If you're thinking of undergoing a cosmetic procedure, you have probably already thought about what procedure you want, who is going to do it and how you hope to look afterward. But, there are several other considerations you must make so you can be sure you are both physically and mentally healthy for your procedure. Find out how to get ready with these tips from Innovations Medical.
Be Honest About Allergies. There is no benefit in holding back information about your health history, and this includes being upfront about your allergies. Let your physician know if you have had an adverse reaction to acrylates, silicones, rubber and latex. These ingredients may be found in dressings, adhesives and other components used in your procedure.
Keep Your BMI in Check. Some cosmetic procedures require you to be a healthy weight and BMI (body mass index). A good target BMI is 30 or less. Why is a lower BMI and healthy weight important? Being overweight can interfere with anesthesia and may cause complications for recovery. Note: Do not start a crash diet to get to your ideal weight before a cosmetic procedure. Instead, work to lose weight at a healthy pace and stabilize your weight loss at least six months before your procedure.
In this special time of the year, give them the body they've always wanted or the gift of stem cell treatment! This is why we'd love to invite you to a one-time-only holiday special that will be open to the first 10 patients.
The Holiday Special
Option 1: $2000 OFF ExtraComplete Abdomen Liposuction - Includes Upper Abdomen, Lower Abdomen, Lovehandles (Tickle Lipo & Smartlipo Skin Tightening)
It seems like there is always some "new" thing hitting the market of cosmetic treatments - a new injectable here, a new surgery there and an endless supply of new lotions or potions making promises to erase the signs of aging overnight. While some of these procedures, treatments and products do what they claim, some leave patients with other, unintended effects, too.
One of those procedures is "fat freezing," also known as cryolipolysis. Cryolipolysis is a noninvasive cosmetic treatment that causes fat cells to die by freezing them through your skin. Sounds great, right? Well, before you schedule that appointment, we just want to mention a few things. First, although the fat cells are destroyed, the fat itself moves to a different part of your body. Also, recent studies suggest that there could be a risk associated with the treatment - a complication known as paradoxical adipose hyperplasia (PAH) in which areas of hardened localized fat develop. Although the condition is treatable, it can be frustrating and leave individuals with unsightly or uneven final results.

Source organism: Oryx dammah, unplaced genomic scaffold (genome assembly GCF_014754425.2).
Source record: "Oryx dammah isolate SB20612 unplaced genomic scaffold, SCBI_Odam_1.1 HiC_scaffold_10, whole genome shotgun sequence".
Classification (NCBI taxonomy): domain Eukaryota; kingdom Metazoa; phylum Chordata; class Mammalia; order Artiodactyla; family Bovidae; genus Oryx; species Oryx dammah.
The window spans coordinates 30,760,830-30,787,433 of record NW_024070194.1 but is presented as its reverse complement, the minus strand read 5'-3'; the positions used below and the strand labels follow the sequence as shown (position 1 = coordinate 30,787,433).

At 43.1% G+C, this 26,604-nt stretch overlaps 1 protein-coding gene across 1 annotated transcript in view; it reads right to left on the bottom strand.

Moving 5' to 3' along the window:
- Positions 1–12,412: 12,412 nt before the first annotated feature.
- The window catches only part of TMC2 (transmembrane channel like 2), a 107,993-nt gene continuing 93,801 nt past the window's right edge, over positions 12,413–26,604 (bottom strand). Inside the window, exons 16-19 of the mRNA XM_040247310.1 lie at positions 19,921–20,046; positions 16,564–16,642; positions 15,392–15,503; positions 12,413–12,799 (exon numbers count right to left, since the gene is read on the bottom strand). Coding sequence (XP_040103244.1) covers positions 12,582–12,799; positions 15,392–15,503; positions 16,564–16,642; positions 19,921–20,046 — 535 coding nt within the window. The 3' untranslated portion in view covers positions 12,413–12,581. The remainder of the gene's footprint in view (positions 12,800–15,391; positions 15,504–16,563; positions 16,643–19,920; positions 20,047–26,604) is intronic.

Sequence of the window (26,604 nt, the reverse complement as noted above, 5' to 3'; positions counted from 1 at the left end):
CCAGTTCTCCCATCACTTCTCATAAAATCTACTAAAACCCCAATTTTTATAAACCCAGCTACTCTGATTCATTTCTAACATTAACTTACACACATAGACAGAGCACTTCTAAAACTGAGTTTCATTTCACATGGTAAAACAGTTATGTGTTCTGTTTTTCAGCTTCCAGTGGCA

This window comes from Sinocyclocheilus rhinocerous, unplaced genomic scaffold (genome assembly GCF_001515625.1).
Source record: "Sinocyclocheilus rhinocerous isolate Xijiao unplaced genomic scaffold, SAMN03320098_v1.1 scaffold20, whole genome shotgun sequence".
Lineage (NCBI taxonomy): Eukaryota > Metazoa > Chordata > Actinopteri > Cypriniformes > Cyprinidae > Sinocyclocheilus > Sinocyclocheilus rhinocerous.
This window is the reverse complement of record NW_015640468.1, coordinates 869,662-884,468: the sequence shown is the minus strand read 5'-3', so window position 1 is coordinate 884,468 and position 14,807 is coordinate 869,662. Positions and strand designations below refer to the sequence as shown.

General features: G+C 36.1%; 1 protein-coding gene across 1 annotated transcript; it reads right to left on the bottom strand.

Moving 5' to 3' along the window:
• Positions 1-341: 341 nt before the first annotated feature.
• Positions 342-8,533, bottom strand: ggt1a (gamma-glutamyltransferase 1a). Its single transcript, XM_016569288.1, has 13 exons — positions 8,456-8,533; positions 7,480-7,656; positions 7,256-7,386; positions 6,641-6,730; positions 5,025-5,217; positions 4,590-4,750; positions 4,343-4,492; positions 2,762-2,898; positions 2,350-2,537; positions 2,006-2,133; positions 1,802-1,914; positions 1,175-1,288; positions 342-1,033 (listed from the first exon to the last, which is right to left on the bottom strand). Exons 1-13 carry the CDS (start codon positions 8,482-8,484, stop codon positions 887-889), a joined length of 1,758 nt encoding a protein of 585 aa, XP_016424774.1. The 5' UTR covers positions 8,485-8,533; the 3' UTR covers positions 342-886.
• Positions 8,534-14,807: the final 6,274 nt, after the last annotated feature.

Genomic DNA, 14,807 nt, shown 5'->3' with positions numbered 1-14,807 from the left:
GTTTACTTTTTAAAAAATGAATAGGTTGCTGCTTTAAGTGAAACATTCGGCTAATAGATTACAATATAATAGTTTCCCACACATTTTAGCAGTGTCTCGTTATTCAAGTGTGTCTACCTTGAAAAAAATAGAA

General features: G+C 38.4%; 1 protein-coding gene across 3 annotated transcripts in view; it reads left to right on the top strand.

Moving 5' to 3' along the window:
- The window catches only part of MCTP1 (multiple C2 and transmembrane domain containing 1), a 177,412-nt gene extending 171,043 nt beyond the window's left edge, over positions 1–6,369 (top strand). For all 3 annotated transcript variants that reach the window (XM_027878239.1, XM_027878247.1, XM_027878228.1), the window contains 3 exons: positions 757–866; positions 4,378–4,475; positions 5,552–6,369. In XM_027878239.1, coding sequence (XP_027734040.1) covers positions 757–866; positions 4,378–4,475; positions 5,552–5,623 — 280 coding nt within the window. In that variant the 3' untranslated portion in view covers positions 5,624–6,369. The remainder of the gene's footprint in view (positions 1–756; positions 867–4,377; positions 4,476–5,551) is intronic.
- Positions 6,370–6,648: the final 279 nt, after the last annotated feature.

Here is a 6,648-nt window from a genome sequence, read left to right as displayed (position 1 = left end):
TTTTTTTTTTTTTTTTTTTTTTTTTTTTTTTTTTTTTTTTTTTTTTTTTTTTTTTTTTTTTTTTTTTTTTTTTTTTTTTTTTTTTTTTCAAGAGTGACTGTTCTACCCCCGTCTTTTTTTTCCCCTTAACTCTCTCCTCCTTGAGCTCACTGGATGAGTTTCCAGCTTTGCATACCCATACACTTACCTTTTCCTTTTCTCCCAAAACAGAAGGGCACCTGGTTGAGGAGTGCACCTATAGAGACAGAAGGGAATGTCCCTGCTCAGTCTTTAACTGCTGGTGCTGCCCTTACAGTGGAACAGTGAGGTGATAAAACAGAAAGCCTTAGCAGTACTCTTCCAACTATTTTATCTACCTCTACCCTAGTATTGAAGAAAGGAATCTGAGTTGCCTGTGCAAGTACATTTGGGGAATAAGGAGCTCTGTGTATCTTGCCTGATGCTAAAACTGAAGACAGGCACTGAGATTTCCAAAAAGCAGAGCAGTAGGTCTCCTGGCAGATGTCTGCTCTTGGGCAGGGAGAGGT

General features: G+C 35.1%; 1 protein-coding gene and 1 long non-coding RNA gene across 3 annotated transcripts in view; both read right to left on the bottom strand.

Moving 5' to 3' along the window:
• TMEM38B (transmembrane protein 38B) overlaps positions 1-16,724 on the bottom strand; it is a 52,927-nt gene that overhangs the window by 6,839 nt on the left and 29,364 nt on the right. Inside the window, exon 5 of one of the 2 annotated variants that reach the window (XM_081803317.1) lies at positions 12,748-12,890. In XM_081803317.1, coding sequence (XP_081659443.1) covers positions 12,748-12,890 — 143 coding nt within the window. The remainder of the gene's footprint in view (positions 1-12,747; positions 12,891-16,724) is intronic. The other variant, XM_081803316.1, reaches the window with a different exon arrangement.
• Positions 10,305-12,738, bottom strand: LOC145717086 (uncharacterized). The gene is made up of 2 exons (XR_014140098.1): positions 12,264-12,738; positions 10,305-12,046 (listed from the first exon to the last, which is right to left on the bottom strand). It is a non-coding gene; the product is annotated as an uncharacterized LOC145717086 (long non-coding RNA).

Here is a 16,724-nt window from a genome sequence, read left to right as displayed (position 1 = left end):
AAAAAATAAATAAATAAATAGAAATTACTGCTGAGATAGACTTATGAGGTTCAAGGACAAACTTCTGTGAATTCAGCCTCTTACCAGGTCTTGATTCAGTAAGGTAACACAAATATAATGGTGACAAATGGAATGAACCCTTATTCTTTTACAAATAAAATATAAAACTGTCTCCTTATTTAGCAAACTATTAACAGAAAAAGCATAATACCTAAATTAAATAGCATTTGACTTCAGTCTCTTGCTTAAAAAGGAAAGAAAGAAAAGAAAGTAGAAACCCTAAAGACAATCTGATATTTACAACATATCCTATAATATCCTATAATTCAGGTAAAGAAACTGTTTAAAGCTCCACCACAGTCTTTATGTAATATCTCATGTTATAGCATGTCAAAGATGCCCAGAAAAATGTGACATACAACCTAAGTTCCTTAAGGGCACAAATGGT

What Is the Alternative?
How Can Sleeping Cause Wrinkles?
Sleeping, per se, does not cause wrinkles. Instead, it is how you sleep that leaves you at risk of lines and creases. When you sleep on your side or stomach, there is a force applied to your face. This force is also applied to the collagen in your skin and will eventually cause the breakdown of this important protein. When collagen breaks down, you're at risk of developing wrinkles, lines and sagging skin.
Results of a new study from Rutgers University reveal that individuals doling out cosmetic surgery information on YouTube are frequently not qualified to advise on procedures.
During the study, the Rutgers researchers viewed the top 240 videos that contained keywords such as "facial fillers," "dermal fillers," "face-lift" and "eyelid surgery."
These 240 videos had a combined 160 million views.
Are you suffering from breakouts, dry skin or wrinkles? These conditions can be associated with aging, but did you know that the cause of these skin problems can also be traced to your workplace? Office environments are often too hot or too cold, you spend half your day hunched over a phone or keyboard, there are germs all over the breakroom, and workplace stress plays a part in creating bad skin.
Before you give your two-week notice, read ahead for suggestions from Innovations Medical on how to save your skin.
Workplace Skin Woes